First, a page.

In Another Country ★★★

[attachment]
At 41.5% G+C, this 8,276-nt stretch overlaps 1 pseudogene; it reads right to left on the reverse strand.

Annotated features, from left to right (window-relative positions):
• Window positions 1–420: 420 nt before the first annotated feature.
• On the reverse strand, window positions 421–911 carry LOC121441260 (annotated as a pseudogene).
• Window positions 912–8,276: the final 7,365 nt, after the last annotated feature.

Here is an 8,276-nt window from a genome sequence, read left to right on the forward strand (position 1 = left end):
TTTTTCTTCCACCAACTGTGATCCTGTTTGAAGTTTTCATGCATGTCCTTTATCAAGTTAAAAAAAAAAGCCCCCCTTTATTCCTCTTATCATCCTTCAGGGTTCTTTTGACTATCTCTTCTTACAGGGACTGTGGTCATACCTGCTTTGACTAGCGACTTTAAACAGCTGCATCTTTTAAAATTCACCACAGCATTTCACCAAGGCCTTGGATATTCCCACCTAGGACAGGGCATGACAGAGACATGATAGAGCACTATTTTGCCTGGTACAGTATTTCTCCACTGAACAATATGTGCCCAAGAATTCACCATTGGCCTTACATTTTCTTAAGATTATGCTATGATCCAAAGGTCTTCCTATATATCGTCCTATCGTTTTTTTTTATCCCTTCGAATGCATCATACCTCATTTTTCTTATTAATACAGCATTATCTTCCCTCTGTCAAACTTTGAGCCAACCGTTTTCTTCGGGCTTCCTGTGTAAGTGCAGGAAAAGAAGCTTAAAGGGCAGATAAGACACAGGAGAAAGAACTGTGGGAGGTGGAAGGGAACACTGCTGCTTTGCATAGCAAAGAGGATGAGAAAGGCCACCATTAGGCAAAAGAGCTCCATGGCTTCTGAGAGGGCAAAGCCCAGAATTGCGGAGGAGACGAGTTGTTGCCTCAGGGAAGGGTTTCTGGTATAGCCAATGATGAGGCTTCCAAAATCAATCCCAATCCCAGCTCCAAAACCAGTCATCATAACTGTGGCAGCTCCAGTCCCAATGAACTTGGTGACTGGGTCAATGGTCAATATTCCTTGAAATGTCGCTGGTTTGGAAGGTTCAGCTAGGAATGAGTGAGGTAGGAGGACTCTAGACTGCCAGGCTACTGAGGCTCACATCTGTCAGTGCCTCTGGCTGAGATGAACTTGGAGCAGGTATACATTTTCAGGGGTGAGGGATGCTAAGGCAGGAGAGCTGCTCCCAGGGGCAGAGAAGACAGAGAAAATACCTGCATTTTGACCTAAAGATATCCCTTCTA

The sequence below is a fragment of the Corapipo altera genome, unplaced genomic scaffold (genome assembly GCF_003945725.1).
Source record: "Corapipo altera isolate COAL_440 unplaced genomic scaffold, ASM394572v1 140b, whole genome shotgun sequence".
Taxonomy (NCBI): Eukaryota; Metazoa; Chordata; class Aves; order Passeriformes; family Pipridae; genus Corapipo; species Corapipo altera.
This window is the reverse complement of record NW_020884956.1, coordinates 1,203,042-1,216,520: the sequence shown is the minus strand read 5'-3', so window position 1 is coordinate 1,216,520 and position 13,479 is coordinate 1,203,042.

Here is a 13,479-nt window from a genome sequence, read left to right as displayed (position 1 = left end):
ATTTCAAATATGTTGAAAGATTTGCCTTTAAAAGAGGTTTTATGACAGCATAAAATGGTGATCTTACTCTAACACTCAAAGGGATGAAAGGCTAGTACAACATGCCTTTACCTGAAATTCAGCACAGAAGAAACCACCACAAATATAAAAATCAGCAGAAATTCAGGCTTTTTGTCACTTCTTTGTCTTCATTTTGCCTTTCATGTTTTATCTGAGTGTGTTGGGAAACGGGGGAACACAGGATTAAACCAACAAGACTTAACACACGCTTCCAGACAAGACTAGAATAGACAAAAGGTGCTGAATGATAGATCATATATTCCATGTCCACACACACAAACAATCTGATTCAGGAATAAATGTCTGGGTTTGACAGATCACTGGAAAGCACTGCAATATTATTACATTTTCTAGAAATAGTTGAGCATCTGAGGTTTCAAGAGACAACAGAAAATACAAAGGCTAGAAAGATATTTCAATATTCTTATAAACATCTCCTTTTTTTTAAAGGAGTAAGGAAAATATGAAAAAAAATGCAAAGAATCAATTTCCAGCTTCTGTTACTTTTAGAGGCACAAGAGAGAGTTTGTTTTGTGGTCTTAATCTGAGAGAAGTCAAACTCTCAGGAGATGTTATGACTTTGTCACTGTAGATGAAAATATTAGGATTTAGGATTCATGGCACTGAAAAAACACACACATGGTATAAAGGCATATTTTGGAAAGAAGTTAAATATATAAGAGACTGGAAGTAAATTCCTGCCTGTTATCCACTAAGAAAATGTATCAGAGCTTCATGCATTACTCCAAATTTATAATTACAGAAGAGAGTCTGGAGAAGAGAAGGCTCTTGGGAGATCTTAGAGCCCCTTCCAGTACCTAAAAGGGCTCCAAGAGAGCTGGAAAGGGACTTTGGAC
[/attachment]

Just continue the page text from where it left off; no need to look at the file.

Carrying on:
A revisit might be necessary, as this one from Hong felt a little too conceited in its structure that I found it more convoluted than revealing (though for HSS, those are often the same thing). Certainly the MVP here is the lifeguard whose declarations (“I will protect you!!!”) and wonderfully dopey song are probably the closest to broad comedy I’ve seen from Hong so far. Huppert plays three different versions of a cipher (cold, needy, mourning) who all get men attracted to her no matter how she acts. It would be unfair to call her character a stand-in, as the framing story (tax evasion?) notes that this is just a story, not a form of reality (as the appearance of the umbrella reminds us at the end). Foreignness is certainly an interesting element; here Huppert’s various roles acting as the exotic figure as if a twist on the usual Western perspective of exotic women. And as pleasurable as sequences like the dream at the lighthouse, the nagging pregnant wife, and the various repeated shots with their oh so subtle variations, I couldn’t help but feel this was somewhat slighter, its examination of relationships, cheating, and meaning to be quite typical and the structure not doing much to expand that. However, meaning has always been somewhat meaningless to Hong (the monk’s empty hand; her demand of his pen). Jeong Hanseok writes, “Conventional questions do not and cannot exist in Hong’s films…These things we lose in life may be found in part or lost for good, may resurface some day, or never return again.” Perhaps that’s the point of Hong 2.0—he keeps remaking the same film to assure himself that his small revelations may in fact still exist.